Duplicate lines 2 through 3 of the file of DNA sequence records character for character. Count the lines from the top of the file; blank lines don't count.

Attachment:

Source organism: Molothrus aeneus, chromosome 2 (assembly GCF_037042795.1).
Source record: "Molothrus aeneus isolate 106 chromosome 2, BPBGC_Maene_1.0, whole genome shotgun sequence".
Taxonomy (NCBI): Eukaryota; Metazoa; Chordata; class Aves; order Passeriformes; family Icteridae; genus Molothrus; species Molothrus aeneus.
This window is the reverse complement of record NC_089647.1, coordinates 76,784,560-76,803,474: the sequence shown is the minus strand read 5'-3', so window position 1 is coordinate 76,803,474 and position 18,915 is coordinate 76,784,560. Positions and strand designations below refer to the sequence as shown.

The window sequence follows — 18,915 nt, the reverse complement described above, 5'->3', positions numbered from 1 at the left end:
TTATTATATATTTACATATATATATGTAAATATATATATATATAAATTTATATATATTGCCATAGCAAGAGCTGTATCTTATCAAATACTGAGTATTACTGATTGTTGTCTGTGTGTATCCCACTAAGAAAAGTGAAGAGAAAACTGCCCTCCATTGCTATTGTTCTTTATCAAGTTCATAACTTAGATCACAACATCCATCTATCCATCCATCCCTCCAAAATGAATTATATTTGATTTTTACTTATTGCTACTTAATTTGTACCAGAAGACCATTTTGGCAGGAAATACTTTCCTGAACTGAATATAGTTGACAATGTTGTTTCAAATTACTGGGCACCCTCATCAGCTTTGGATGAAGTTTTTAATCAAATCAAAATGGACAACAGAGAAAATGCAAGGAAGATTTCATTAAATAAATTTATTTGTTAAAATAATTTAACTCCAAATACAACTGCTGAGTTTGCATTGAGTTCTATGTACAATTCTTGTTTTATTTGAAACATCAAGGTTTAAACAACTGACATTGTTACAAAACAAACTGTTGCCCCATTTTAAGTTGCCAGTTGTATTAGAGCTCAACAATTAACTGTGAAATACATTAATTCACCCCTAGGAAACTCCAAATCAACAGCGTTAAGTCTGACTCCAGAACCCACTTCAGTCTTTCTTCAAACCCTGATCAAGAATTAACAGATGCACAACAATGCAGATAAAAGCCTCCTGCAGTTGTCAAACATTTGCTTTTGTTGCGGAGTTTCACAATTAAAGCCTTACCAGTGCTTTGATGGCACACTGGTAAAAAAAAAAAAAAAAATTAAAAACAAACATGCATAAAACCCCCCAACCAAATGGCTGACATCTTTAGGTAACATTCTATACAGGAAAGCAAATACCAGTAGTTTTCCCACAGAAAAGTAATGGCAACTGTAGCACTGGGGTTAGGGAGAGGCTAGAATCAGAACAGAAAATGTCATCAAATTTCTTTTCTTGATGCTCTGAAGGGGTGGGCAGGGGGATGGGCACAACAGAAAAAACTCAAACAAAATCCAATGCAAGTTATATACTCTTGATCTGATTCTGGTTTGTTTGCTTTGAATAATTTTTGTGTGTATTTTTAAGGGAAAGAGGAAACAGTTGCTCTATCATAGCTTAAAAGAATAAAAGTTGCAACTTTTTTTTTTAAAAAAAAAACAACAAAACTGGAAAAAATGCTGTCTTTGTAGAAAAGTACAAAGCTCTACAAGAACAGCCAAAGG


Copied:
Source record: "Molothrus aeneus isolate 106 chromosome 2, BPBGC_Maene_1.0, whole genome shotgun sequence".
Taxonomy (NCBI): Eukaryota; Metazoa; Chordata; class Aves; order Passeriformes; family Icteridae; genus Molothrus; species Molothrus aeneus.